CrawlerDetect is a Ruby version of PHP class @CrawlerDetect.
It helps to detect bots/crawlers/spiders via the user agent and other HTTP-headers. Currently able to detect 1,000's of bots/spiders/crawlers.
Comparing with other popular bot-detection gems:
|Number of bot-patterns||>1000||~280||~280|
|Number of checked HTTP-headers||10||1||1|
|Number of updates of bot-list (1st half of 2018)||14||1||7|
In order to remain up-to-date, this gem does not accept any crawler data updates – any PRs to edit the crawler data should be offered to the original JayBizzle/CrawlerDetect project.
Add this line to your application's Gemfile:
CrawlerDetect.is_crawler?("Bot user agent") => true
Or if you need crawler name:
detector = CrawlerDetect.new("Googlebot/2.1 (http://www.google.com/bot.html)") detector.is_crawler? # => true detector.crawler_name # => "Googlebot"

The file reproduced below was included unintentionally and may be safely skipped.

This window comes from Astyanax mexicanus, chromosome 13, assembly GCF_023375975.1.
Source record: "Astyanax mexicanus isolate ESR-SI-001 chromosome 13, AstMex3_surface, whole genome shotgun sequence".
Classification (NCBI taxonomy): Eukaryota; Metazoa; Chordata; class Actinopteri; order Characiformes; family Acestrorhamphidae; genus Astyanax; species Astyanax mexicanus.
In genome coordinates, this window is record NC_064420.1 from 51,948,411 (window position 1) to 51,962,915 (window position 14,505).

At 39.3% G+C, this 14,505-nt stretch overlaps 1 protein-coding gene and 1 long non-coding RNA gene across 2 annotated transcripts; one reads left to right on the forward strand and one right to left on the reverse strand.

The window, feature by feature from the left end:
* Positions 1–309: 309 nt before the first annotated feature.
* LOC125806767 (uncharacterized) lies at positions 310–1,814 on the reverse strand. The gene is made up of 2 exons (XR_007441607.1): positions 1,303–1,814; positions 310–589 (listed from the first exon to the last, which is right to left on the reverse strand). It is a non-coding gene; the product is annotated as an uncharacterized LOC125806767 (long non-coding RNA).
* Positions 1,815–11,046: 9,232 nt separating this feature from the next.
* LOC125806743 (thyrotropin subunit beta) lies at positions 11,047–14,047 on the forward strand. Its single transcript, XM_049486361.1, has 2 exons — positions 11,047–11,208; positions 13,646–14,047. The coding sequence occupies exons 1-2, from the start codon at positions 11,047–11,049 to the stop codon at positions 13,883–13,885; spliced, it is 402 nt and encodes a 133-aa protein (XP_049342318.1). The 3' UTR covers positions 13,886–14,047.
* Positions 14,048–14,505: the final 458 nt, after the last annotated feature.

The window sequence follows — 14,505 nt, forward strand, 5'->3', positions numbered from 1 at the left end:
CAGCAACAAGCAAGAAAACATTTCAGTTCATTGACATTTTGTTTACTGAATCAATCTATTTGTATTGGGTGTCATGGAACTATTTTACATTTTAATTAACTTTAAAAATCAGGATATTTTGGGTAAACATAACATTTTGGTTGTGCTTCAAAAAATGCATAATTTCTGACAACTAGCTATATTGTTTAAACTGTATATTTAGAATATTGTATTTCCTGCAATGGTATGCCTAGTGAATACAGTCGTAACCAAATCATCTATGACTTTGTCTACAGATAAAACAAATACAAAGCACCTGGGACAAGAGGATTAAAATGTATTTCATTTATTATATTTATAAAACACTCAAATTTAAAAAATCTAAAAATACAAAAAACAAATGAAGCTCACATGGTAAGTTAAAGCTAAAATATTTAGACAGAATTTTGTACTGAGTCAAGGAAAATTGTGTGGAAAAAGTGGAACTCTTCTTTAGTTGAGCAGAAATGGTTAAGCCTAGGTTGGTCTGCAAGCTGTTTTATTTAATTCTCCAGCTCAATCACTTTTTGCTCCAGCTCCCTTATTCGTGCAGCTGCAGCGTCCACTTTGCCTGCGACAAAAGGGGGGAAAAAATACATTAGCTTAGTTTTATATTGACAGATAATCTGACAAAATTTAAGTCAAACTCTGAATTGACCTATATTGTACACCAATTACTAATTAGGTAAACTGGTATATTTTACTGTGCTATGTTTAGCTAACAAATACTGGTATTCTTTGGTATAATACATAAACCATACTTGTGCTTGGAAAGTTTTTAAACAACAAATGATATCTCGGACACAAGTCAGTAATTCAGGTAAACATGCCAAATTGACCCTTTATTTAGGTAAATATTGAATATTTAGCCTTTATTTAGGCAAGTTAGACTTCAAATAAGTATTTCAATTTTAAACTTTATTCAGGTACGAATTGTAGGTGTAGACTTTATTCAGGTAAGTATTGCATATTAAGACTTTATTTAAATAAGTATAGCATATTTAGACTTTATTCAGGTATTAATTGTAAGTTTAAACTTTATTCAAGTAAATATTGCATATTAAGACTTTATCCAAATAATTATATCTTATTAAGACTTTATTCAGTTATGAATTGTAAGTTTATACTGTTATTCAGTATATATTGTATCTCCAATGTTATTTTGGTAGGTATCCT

Optionally you can add additional methods for
request.is_crawler? # => false request.crawler_name # => nil
It's more flexible to use
request.is_crawler? rather than
CrawlerDetect.is_crawler? because it automatically checks 10 HTTP-headers, not only
Only one thing you have to do is to configure
class Application < Rails::Application # ... config.middleware.use Rack::CrawlerDetect end
In some cases you may want to use your own white-list, or black-list or list of http-headers to detect User-agent.
It is possible to do via
CrawlerDetect::Config. For example, you may have initializer like this:
CrawlerDetect.setup! do |config| config.raw_headers_path = File.expand_path("crawlers/MyHeaders.json", __dir__) config.raw_crawlers_path = File.expand_path("crawlers/MyCrawlers.json", __dir__) config.raw_exclusions_path = File.expand_path("crawlers/MyExclusions.json", __dir__) end
Make sure that your files are correct JSON files. Look at the raw files which are used by default for more information.